Pokemon Ruby and Sapphire Guide: We’re Goin’ To Hoenn!

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As a certified nineties kid, I have been around right from the beginning of the Pokemon craze. I remember growing up with the original one-hundred and fifty-one Pokemon, I remember the Trading Card Game taking off and bugging my parents to buy me packs from the store, and I remember every single business in the world latching on to the Poke phenomenon and riding the wave.

I’m sure those Pokefans of my generation remember the days of Pokemon Mcdonald’s toys; what a time to be a kid. Well, this means that I naturally love the original generation.

However, It was the third generation of Pokemon games that truly got my full attention and turned me from a casual fan to a Pokefanatic, and even to this day, Pokemon Ruby and Sapphire remain my firm favorites across the board.

Pokemon Ruby and Sapphire dropped us smack bang in the middle of Hoenn and placed us in the middle of warring factions, Team Aqua and Team Magma. Depending on the game you chose, you would either have to stop the world from becoming an endless body of water or a dry, desolate desert, and with a little help from the legendary Pokemon Kyogre, Groudon, and Rayquaza, you’ll be able to accomplish this goal and even beat the elite four into the bargain.

However, if you are a new Pokemon player who jumped into the franchise’s more modern titles, or you just happened to miss this incredible set of titles, then this guide is just what you need.

Here we will discuss Pokemon Sapphire and Ruby’s plotline and Pokemon; we will offer a quick walkthrough of this game, we will note the key differences between each title, and much more. Enough talk, though; it’s time to leave Littleroot Town and go on a big adventure. Without further delay, here is our Pokemon Ruby and Sapphire Guide!

Pokemon Ruby and Sapphire Plot Synopsis

Let’s begin proceedings by running through the plot of Pokemon Ruby and Sapphire. Now, just to make you aware, you will witness differences in the plot based on which version of the game you purchase.

However, the main difference is that the roles of Team Magma and Aqua will switch depending on the game of choice. In Ruby, Team Magma plays the key role, whereas, in Sapphire, Team Aqua plays the bad guys. With that cleared up, let’s get into it:

An Abridged Plot Summary

The player begins in the quaint town of Littleroot Town, a tiny patch of Hoenn where the player has just moved to as your Dad Norman has landed a job as the Gym Leader at Petalburg Gym. So naturally, you will take off at the age of eleven to follow in his footsteps, surpass him and become a Pokemon master.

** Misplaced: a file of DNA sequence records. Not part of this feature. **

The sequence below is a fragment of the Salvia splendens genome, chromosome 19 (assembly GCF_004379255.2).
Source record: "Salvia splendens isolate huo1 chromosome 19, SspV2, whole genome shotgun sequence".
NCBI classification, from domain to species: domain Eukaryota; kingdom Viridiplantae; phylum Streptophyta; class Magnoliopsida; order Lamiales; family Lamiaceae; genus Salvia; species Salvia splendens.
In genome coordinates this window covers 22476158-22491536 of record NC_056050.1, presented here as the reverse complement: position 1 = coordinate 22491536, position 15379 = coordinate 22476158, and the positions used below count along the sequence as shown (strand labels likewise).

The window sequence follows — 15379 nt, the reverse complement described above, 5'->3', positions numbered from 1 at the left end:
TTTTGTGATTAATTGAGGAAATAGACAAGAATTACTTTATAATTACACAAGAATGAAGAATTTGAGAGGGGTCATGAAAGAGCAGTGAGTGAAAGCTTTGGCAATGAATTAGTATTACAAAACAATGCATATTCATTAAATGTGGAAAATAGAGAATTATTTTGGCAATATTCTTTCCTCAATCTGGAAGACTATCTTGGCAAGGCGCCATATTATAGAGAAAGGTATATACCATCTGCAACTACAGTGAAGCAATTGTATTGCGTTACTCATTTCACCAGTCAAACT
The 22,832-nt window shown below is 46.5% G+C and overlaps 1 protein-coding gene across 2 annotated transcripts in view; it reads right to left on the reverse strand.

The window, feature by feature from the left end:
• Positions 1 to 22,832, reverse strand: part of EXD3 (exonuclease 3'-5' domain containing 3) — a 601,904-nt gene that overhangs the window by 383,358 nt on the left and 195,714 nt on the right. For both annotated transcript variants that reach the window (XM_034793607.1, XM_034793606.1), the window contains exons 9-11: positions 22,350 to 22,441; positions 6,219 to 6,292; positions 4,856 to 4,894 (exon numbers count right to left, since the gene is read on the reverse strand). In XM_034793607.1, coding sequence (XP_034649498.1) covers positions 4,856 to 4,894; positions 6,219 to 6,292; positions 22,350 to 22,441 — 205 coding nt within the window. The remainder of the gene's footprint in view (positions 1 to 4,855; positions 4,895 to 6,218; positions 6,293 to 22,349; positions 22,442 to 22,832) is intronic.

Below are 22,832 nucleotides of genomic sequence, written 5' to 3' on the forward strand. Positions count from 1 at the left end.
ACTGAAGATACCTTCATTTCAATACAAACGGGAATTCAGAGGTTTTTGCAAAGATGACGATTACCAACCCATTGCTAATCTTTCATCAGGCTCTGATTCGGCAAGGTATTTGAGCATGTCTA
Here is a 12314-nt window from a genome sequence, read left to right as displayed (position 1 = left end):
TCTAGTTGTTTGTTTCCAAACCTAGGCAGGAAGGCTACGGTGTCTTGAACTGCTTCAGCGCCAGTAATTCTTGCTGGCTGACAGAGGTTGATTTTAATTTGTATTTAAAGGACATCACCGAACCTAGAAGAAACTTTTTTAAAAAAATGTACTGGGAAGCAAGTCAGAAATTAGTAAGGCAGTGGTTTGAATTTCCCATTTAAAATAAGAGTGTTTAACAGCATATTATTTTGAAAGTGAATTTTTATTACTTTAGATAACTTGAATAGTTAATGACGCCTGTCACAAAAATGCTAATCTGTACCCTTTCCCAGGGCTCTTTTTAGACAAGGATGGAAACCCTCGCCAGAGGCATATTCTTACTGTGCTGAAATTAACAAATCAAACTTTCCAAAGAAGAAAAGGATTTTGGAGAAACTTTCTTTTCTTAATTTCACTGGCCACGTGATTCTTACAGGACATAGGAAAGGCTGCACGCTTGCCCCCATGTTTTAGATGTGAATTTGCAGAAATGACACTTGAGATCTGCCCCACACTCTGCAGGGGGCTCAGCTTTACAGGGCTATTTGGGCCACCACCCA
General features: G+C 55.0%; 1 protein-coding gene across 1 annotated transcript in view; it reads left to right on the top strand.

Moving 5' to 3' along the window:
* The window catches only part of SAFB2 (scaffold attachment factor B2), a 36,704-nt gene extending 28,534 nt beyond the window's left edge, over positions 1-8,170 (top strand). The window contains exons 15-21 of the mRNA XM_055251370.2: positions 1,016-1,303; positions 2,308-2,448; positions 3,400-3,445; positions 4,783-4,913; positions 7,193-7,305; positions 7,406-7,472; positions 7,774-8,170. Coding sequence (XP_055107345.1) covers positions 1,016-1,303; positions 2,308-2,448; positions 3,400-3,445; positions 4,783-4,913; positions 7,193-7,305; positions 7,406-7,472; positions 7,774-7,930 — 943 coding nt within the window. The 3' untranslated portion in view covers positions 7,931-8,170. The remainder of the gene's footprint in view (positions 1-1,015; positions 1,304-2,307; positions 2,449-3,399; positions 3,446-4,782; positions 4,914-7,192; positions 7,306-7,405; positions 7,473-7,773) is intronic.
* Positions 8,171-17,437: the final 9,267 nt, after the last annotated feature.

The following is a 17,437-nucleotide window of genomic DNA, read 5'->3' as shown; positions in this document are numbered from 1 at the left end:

You begin by saving Professor Birch from a wild Poochyena attack by selecting either Treecko, Mudkip, or Torchic as your starter, and from there, you will run some basic errands, meet Professor Birch’s child, Brendan or May, depending on your chosen gender, who will serve as your main rival, then you will be granted your Pokedex and a modest sum of Pokeballs and then you are sent on your way to collect Gym Badges and build a squad of Poke-pals. You know, the usual format.

From here, you will meet another rival in Petalburg, the sickly Wally, who your father tells you to take care of along your journey, and you will travel land and sea to gather up a collection of Gym badges. However, it won’t be quite that simple, as the nefarious Team Aqua and Team Magma will serve as a roadblock in various areas.

These two entities have a grand plan to turn the world into a giant water-filled eutopia and a planet with 100% land coverage, respectively. These two teams don’t quite grasp the fact that land and water are codependent and the world is a finely crafted ecosystem.

Well, you will have to stop these organized crime syndicates full of grown men from causing environmental chaos at every turn and collect Gym badges as you go. A lot to ask of a literal child, I know.

The player will have help along the way in the form of Steven Stone, son of the president of the Devon Corporation and an avid rare stone collector, living up to his name. However, despite you being a thorn in Team Aqua/Magma’s side, they will eventually infiltrate Mt.Pyre and steal and steal the ancient Orb capable of awakening a Legendary Pokemon capable of changing the land to sea ratio of the entire planet.

It’s pretty mad they just leave these kinds of things lying around, but hey-ho. This means that you, the player, must take the counterpart to this Orb and call upon the opposing Legendary Pokemon to balance out the torrential rain or brutal UV rays and bring equilibrium back to Hoenn.

Then you can finally get back to your quest to become the Pokemon Champion. This is a very abridged version, but we don’t want to spoil all the fun for you!

Pokemon Ruby and Sapphire New Pokemon

Pokemon as a series was hitting its stride when the third generation rolled around, and the role of this new patch of Pokemon was to cement this franchise as a global brand for decades to come.

We have all seen fads come and go, but with this new wave of pocket monsters, the Pokemon series would continue to captivate audiences young and old. However, you may be unaware of which Pokemon were added in the third generation. Well, allow us to enlighten you below with the 135 Pokemon added in Pokemon Ruby and Sapphire:


  • Treecko/Grovyle/Sceptile
  • Mudkip/Marstomp/Swampert
  • Torchic/Combusken/Blaziken